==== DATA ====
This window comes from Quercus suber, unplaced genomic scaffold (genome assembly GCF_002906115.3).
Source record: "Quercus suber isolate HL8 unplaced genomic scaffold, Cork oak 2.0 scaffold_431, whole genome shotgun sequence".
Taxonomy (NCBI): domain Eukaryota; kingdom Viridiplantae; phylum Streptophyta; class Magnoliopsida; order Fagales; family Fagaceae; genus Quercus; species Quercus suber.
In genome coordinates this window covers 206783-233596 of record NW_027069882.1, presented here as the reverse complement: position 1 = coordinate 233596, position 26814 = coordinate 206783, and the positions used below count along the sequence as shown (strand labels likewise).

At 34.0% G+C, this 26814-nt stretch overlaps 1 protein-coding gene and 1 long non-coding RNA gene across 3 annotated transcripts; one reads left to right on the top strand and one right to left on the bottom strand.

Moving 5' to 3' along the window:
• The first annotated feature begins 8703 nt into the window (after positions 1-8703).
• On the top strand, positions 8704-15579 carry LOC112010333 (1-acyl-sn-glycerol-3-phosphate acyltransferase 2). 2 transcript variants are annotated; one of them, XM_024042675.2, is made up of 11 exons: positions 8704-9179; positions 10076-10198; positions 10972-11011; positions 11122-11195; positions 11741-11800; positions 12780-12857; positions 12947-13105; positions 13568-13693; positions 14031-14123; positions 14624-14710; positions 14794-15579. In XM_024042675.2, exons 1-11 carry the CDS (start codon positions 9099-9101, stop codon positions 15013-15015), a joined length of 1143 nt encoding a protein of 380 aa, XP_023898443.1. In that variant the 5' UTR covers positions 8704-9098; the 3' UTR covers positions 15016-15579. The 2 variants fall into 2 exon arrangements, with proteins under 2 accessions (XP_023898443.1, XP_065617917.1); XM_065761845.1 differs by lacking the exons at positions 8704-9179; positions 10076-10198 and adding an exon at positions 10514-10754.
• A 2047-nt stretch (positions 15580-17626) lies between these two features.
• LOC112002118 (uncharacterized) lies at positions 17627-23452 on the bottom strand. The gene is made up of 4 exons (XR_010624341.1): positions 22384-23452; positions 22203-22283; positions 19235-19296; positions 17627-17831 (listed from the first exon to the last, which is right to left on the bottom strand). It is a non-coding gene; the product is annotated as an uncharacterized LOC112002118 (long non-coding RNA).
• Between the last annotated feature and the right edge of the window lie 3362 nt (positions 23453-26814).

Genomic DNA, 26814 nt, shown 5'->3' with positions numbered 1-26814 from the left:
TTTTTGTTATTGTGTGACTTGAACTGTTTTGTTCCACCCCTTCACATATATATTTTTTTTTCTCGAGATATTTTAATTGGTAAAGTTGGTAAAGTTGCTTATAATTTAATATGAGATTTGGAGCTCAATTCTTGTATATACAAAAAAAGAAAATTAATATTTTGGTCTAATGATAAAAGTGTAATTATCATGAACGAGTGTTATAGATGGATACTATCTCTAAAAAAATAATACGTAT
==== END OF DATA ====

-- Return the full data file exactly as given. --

This window comes from Quercus suber, unplaced genomic scaffold (genome assembly GCF_002906115.3).
Source record: "Quercus suber isolate HL8 unplaced genomic scaffold, Cork oak 2.0 scaffold_431, whole genome shotgun sequence".
Taxonomy (NCBI): domain Eukaryota; kingdom Viridiplantae; phylum Streptophyta; class Magnoliopsida; order Fagales; family Fagaceae; genus Quercus; species Quercus suber.
In genome coordinates this window covers 206783-233596 of record NW_027069882.1, presented here as the reverse complement: position 1 = coordinate 233596, position 26814 = coordinate 206783, and the positions used below count along the sequence as shown (strand labels likewise).

At 34.0% G+C, this 26814-nt stretch overlaps 1 protein-coding gene and 1 long non-coding RNA gene across 3 annotated transcripts; one reads left to right on the top strand and one right to left on the bottom strand.

Moving 5' to 3' along the window:
• The first annotated feature begins 8703 nt into the window (after positions 1-8703).
• On the top strand, positions 8704-15579 carry LOC112010333 (1-acyl-sn-glycerol-3-phosphate acyltransferase 2). 2 transcript variants are annotated; one of them, XM_024042675.2, is made up of 11 exons: positions 8704-9179; positions 10076-10198; positions 10972-11011; positions 11122-11195; positions 11741-11800; positions 12780-12857; positions 12947-13105; positions 13568-13693; positions 14031-14123; positions 14624-14710; positions 14794-15579. In XM_024042675.2, exons 1-11 carry the CDS (start codon positions 9099-9101, stop codon positions 15013-15015), a joined length of 1143 nt encoding a protein of 380 aa, XP_023898443.1. In that variant the 5' UTR covers positions 8704-9098; the 3' UTR covers positions 15016-15579. The 2 variants fall into 2 exon arrangements, with proteins under 2 accessions (XP_023898443.1, XP_065617917.1); XM_065761845.1 differs by lacking the exons at positions 8704-9179; positions 10076-10198 and adding an exon at positions 10514-10754.
• A 2047-nt stretch (positions 15580-17626) lies between these two features.
• LOC112002118 (uncharacterized) lies at positions 17627-23452 on the bottom strand. The gene is made up of 4 exons (XR_010624341.1): positions 22384-23452; positions 22203-22283; positions 19235-19296; positions 17627-17831 (listed from the first exon to the last, which is right to left on the bottom strand). It is a non-coding gene; the product is annotated as an uncharacterized LOC112002118 (long non-coding RNA).
• Between the last annotated feature and the right edge of the window lie 3362 nt (positions 23453-26814).

Genomic DNA, 26814 nt, shown 5'->3' with positions numbered 1-26814 from the left:
TTTTTGTTATTGTGTGACTTGAACTGTTTTGTTCCACCCCTTCACATATATATTTTTTTTTCTCGAGATATTTTAATTGGTAAAGTTGGTAAAGTTGCTTATAATTTAATATGAGATTTGGAGCTCAATTCTTGTATATACAAAAAAAGAAAATTAATATTTTGGTCTAATGATAAAAGTGTAATTATCATGAACGAGTGTTATAGATGGATACTATCTCTAAAAAAATAATACGTAT